An original Apple 1 made by Steve Jobs and Steve Wozniak failed to sell at an auction in London this week after bidders refused to meet its reserve price.
Microsoft fast-tracks Windows 8 Service Pack updates
Microsoft has broken with tradition on a new version of Windows by rushing out changes to the Release To Manufacturing (RTM) code on people’s PCs.
Google AND Yahoo! hijacked in Ireland after domain namespace grab
Google and Yahoo!'s Irish domains were briefly hijacked on Tuesday afternoon, the IE Domain Registry (IEDR) has confirmed.
Sarah Brightman plans International Space Station gig
Singer Sarah Brightman has announced she's off to the International Space Station, from where she'll become "the first professional musician to sing from space".
Googorola yoinks Android mobes off German shelves
Motorola Mobility's global smartphone market share shrank faster than usual yesterday when the mobe maker pulled all but one of its products from Germany.
US boffins get Nobel for work on cell receptors
US boffins have bagged the Nobel prize for chemistry for helping to figure out how cells sense their environment.
ARM cranks up cache and memory designs for servers
ARM Holdings wants chip makers to bring more cores and cache to bear as they craft server chips based on its Cortex family of system-on-chip (SoC) designs, and to that end the company is boosting the on-chip caching and main memory controllers of its current ARMv7 and future ARMv8 designs to make them better able to compete against x86 systems.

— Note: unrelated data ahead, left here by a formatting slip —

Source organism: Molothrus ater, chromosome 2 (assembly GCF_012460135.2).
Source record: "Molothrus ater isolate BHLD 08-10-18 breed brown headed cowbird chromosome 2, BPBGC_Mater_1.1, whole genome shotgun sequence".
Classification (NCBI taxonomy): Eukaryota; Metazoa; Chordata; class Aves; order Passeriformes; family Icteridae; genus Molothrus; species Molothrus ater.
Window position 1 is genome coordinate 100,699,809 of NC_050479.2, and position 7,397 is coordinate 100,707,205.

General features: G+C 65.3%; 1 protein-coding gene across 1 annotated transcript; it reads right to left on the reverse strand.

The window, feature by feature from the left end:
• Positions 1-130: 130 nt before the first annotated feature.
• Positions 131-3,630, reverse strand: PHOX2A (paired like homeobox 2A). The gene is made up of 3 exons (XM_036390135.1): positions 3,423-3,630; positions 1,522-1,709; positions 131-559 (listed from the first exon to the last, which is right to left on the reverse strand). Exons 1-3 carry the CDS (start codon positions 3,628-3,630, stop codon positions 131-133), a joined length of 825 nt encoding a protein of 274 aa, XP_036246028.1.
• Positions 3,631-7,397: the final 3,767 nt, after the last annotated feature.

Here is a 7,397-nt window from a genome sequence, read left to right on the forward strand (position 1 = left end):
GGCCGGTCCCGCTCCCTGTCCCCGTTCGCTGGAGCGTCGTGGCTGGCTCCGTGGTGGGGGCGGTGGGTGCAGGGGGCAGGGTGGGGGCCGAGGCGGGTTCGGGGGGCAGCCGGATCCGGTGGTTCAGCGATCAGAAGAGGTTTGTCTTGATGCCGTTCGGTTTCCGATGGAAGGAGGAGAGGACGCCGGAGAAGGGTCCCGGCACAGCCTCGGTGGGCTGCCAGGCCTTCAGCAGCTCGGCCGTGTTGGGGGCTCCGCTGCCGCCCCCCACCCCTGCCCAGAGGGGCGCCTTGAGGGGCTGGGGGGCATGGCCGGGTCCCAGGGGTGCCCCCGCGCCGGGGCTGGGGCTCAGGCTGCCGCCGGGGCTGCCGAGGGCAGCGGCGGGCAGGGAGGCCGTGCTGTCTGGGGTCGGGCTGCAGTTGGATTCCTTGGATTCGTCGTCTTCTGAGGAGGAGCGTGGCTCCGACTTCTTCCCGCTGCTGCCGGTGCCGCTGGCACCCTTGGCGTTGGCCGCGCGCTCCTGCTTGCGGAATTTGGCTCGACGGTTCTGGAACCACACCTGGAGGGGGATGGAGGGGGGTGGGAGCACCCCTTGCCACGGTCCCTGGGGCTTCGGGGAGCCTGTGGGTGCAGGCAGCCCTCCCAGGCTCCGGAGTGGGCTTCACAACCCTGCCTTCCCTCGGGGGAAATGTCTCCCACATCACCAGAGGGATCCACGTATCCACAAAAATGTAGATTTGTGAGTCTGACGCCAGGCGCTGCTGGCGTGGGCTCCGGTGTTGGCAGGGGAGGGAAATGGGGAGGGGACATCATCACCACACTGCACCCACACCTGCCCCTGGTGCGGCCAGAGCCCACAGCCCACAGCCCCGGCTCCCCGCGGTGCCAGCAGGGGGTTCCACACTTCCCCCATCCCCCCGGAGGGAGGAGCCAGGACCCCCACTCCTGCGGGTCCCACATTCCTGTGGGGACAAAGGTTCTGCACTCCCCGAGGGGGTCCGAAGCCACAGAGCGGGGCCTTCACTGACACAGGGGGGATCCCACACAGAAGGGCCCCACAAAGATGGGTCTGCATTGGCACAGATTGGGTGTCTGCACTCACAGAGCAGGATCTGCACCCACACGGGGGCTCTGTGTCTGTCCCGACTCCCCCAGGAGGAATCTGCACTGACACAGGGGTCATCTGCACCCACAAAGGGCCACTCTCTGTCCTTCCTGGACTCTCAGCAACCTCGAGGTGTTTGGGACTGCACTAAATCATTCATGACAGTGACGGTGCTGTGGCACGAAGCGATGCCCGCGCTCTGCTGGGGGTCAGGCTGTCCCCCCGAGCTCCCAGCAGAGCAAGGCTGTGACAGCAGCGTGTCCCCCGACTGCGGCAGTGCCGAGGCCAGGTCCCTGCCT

Amazon UK leaks Windows 8 retail box, TV ads
Windows 8 isn't due to launch until October 26, but some over-zealous retailers are starting to give us a feel for the marketing onslaught we can expect once Microsoft's new OS hits retail shelves.
Supreme Court confirms telco immunity on spying charges
The US Supreme Court has effectively ruled that the AT&T and other telecommunications companies are immune from prosecution for helping the National Security Agency (NSA) in a large-scale domestic surveillance scheme covering phone calls, emails and internet use.
Hoosiers to get the world's fastest academic super
Indiana University is set to rise to the top of the flops among the world's academic institutions as it aims to break through the petaflops barrier with its upcoming "Big Red II" supercomputer using a Cray XK7 hardware - at least as gauged by raw computing power, and specifically those that foot their own bill for machines.
NSW contemplates smart licenses
The Australian State of New South Wales' (NSW’s) new Customer Services Commissioner, Michael Pratt, says one of the streamlined service delivery strategies he is considering could see all NSW licences replaced by a single smart card that records multiple licences the bearer holds. Pratt said he can also foresee licences finding their way into smartphones.
Western Australia powers up 10 MW solar farm
Australia’s west is now home to what’s described as the country’s first utility-scale solar power plant.
RIM opens BlackBerry 10 marketplace for submissions
RIM has opened its BlackBerry App World store to applications for its forthcoming BlackBerry 10 operating system, with a truckload of incentives to get developers onside.